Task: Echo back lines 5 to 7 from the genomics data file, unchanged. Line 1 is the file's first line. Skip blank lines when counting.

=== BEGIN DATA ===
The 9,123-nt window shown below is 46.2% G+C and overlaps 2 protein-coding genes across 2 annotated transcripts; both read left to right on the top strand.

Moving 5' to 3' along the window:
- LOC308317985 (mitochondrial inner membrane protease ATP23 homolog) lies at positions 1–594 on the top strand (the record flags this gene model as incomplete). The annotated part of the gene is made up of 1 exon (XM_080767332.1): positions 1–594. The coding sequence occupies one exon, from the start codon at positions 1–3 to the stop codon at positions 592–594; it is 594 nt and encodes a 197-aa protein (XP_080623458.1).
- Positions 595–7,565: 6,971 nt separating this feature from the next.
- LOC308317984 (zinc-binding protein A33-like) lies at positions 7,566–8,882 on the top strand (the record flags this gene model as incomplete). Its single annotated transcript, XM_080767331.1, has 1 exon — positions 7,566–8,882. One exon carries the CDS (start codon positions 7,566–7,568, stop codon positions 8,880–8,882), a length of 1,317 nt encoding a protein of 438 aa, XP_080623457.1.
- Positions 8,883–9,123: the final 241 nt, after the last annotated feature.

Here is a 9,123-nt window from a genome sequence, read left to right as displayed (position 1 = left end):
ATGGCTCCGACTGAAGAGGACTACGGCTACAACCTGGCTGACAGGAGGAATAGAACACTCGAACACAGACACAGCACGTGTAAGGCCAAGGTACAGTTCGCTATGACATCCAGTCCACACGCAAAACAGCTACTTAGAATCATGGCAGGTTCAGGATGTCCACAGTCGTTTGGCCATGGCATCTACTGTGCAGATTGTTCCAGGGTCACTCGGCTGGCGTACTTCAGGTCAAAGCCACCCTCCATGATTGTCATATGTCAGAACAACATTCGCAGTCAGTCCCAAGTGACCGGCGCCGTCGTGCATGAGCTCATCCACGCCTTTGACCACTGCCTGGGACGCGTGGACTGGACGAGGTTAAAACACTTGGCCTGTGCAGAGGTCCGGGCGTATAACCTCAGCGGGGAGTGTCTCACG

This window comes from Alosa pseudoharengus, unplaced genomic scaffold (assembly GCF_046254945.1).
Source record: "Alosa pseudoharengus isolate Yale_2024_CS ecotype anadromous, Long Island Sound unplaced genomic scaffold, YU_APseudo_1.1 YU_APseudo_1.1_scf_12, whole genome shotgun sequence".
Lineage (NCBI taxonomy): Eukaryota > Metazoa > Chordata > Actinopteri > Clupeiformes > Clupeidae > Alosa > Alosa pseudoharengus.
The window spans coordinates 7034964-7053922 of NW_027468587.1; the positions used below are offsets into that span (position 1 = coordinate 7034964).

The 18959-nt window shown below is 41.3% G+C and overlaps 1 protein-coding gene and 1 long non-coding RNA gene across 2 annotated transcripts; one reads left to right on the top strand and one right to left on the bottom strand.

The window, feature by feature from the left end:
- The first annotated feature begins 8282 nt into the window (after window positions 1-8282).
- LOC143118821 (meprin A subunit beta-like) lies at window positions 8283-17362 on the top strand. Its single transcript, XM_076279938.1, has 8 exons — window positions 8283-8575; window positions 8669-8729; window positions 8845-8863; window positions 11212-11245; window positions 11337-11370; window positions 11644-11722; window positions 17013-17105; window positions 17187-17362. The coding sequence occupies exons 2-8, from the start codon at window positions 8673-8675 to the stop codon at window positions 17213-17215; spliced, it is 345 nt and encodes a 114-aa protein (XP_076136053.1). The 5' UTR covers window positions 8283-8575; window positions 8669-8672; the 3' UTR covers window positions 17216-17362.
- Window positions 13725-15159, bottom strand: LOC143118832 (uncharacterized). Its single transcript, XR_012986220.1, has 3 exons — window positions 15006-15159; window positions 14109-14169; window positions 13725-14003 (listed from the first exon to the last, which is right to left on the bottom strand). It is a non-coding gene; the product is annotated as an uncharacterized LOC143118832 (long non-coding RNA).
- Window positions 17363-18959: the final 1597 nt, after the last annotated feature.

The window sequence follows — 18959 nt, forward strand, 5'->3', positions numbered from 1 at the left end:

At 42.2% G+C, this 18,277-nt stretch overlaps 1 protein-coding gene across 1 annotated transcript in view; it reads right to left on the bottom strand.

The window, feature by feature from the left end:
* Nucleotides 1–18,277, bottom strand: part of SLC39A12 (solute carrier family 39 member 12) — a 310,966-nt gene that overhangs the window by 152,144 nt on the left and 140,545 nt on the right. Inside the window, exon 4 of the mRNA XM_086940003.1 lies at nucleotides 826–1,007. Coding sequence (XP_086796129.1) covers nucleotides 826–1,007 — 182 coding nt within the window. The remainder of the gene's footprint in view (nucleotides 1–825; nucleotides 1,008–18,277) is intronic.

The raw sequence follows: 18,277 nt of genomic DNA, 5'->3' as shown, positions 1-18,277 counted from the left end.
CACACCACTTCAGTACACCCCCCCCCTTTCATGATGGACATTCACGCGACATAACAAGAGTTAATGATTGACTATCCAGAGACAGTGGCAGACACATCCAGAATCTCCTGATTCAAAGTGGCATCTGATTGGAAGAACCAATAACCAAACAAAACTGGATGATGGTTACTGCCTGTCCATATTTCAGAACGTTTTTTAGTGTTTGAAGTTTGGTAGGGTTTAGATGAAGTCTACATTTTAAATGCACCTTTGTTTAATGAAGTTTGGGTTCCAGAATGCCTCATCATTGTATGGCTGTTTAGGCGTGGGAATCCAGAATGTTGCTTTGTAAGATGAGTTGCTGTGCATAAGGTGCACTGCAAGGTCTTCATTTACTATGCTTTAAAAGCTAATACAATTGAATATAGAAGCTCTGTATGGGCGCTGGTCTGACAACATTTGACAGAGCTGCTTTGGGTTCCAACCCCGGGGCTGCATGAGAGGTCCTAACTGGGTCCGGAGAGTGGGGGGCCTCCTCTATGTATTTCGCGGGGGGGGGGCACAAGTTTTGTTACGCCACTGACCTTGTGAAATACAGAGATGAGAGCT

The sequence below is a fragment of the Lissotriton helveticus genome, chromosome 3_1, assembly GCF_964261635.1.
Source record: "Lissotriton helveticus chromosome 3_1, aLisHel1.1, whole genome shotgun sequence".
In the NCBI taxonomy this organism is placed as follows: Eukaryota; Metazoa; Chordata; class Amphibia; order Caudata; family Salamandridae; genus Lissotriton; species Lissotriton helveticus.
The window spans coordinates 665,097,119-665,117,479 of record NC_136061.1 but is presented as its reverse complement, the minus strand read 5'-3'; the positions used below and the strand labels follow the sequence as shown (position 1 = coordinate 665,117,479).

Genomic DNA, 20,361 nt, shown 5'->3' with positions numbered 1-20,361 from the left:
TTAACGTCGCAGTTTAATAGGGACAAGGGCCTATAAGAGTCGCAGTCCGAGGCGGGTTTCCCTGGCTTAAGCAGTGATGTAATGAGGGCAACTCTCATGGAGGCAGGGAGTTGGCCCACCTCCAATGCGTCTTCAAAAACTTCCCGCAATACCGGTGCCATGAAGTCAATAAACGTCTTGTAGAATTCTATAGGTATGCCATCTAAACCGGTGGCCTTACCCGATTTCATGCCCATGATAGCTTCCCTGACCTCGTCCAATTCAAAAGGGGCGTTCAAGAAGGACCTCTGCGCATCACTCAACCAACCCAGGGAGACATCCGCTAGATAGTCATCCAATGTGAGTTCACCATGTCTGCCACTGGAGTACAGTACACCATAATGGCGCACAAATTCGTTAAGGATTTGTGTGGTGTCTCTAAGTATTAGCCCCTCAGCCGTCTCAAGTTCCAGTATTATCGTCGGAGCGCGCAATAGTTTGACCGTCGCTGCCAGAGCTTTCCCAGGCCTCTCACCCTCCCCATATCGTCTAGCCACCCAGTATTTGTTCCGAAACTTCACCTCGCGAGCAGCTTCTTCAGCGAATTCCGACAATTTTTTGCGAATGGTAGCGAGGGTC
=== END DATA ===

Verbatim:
- LOC308317984 (zinc-binding protein A33-like) lies at positions 7,566–8,882 on the top strand (the record flags this gene model as incomplete). Its single annotated transcript, XM_080767331.1, has 1 exon — positions 7,566–8,882. One exon carries the CDS (start codon positions 7,566–7,568, stop codon positions 8,880–8,882), a length of 1,317 nt encoding a protein of 438 aa, XP_080623457.1.
- Positions 8,883–9,123: the final 241 nt, after the last annotated feature.

Here is a 9,123-nt window from a genome sequence, read left to right as displayed (position 1 = left end):